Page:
Prices that fell included airfares, which dropped 13.2% drop YoY, along with rental and used cars.
“The surprisingly cool CPI solidifies our expectations that the Fed Reserve is done with hiking rates this year and will hold them steady in December,” said de Vere’s Nigel Green.
The big news from all of that was that US Bond yields collapsed after the report, with the benchmark US 10-year treasury yield crashing by 18bp.
In individual US stock news, Nvidia rose 2% and is on track to hit a new high after releasing the new H200 AI chip.
Tesla climbed more than 6% after announcing that it will hike prices in China, and Snap Inc rose 7% after reaching a deal with Amazon to let people buy Amazon products directly from ads on the Snapchat app.
Falling sharply, though, was luxury hybrid electric vehicle maker Fisker, down 19% after weaker than expected Q3 numbers.
In Japan, the Nikkei is up 2.01% on news that a 50-year-old resident of the town of Hamamatsu in Shizuoka Prefecture has admitted to being behind a string of bizarre break-ins.
Local authorities say the man, whose name has not been released, has admitted to letting himself into the homes of at least three women in his apartment block, whereupon he raided the female occupants’ undies drawer and did their laundry.
Upon returning home, the women were shocked to find that all of their lingerie had been carefully washed and hung up to dry – a crime that is mostly incredibly disturbing, but at least has the redeeming feature of being somewhat helpful.
If anyone with a similar fetish feels like popping round to my place to do my laundry for me, drop me an email and I’ll tell you where I live. BYO Hazmat suit.
In China, Shanghai markets are flat right now, while in Hong Kong the Hang Seng is up 2.5% in early trade.
Here are the best performing ASX small cap stocks for 15 November [intraday]:
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In the Land of Local Small Caps, the frontrunner today is Odessa Minerals (ASX:ODE), with a 43.7% spike on news that the company has defined some standout drilling targets at its Yinnetharra Lithium Project at Lockier Range in the Gascoyne region of Western Australia.
Recent assays from the project included some 248 soil samples boasting Li2O > 100ppm, and highlighted two potentially significant anomalies at the site.
The first is a 4km x 2km northwest-trending Li-Cs-Ta-Be-Rb-Bi anomaly at Robinson Bore coincident to the 16,500m of sub-cropping fractionated pegmatites, while the second is a 2.7km x 2km coherent Li-Cs-Ta-Be anomaly at the Eastern Pegmatite Field adjacent to the fertile Thirty Three Supersuite granite.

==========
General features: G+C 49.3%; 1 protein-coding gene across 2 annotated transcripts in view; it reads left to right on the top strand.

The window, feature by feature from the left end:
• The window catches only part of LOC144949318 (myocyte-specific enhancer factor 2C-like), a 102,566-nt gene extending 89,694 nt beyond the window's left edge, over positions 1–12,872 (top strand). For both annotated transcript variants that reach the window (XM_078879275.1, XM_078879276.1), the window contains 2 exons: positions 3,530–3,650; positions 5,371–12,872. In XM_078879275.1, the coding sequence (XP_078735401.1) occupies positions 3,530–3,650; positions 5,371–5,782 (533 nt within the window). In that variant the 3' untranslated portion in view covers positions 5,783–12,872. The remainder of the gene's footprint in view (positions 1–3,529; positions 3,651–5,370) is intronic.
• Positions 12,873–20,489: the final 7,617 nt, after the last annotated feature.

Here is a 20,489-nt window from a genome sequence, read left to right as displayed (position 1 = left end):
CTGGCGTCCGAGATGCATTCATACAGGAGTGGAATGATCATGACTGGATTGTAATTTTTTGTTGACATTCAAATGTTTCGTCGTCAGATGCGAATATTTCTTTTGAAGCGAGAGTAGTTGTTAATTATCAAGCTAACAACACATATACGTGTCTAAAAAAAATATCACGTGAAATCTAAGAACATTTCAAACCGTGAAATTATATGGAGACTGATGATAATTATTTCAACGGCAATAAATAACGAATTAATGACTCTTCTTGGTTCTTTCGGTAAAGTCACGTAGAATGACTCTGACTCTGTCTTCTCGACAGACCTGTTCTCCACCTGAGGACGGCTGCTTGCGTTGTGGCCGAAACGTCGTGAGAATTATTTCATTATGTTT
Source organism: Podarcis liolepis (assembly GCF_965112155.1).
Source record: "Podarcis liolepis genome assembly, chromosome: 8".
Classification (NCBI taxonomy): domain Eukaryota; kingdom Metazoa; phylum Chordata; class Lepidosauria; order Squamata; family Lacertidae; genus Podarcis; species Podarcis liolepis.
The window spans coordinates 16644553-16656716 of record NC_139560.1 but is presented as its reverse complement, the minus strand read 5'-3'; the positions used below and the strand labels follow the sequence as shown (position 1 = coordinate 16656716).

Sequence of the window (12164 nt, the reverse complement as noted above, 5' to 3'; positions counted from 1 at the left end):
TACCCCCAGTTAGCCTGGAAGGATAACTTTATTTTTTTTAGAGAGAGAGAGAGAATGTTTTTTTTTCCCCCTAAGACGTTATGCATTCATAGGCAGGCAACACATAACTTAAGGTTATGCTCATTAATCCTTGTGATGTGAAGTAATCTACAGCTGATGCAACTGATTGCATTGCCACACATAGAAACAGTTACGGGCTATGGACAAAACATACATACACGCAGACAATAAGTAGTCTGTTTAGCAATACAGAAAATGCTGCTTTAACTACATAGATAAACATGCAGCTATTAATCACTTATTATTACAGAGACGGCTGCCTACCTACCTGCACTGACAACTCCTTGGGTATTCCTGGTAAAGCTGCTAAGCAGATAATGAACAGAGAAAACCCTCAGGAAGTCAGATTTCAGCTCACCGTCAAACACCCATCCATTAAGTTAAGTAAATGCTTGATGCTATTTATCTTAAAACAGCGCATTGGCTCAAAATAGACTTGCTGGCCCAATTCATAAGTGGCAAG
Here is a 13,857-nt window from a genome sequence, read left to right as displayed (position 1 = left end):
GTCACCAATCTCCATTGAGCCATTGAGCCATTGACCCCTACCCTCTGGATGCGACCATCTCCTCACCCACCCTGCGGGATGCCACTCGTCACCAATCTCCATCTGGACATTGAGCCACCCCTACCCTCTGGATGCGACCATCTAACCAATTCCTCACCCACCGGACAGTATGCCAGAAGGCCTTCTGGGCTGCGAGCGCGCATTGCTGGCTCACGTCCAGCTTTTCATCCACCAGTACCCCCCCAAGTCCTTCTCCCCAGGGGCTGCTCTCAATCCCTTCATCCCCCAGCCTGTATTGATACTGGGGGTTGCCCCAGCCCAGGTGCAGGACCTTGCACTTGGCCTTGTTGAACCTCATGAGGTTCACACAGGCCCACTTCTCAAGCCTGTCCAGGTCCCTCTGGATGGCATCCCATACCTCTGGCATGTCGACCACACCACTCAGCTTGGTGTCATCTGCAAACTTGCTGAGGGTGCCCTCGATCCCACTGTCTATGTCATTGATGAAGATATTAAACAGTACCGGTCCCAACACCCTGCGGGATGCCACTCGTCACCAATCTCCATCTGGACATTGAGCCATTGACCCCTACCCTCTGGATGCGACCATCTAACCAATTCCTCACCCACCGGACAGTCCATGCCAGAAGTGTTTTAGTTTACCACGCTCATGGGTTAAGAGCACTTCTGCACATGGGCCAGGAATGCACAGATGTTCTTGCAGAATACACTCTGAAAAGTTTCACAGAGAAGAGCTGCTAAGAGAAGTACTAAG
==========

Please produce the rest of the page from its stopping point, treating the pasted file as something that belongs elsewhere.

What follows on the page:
In second place, Findi (ASX:FND) is boasting a mammoth 43% spike this morning after announcing to the market that the company’s Indian subsidiary, Transaction Solutions International, has raised $37.6 million via placement ahead of its Indian IPO this week.
That money has come via leading Indian investment group, Piramal Alternatives, by way of Compulsory Convertible Debentures, which are compulsorily convertible to equity at IPO.
“The entry equity valuation is based on an FY23 EBITDA multiple and reflects a pre-IPO market capitalisation of $153.0 million (post money $190.6 million) ahead of TSI India’s intended listing on the Bombay Stock Exchange,” Findi says.
If you want to know exactly what Findi does, Fast Eddy is there for you. He wrote about it just this morning.
Titanium Sands (ASX:TSL) and Moho Resources (ASX:MOH) are both climbing well on no particular news this morning, while Atlantic Lithium (ASX:A11) has posted a 30% gain after the company reported that it has rejected another takeover bid by its major shareholder Assore.
Assore had presented a conditional and non-binding offer to acquire all of the shares in A11 that it does not already own, pursuant to a scheme of arrangement, at an offer price equal to A$0.63 per share.
But Atlantic has declined the offer, and reports that it has subsequently been withdrawn.
Here are the most-worst performing ASX small cap stocks for 15 November [intraday]:
Swipe or scroll to reveal full table. Click headings to sort: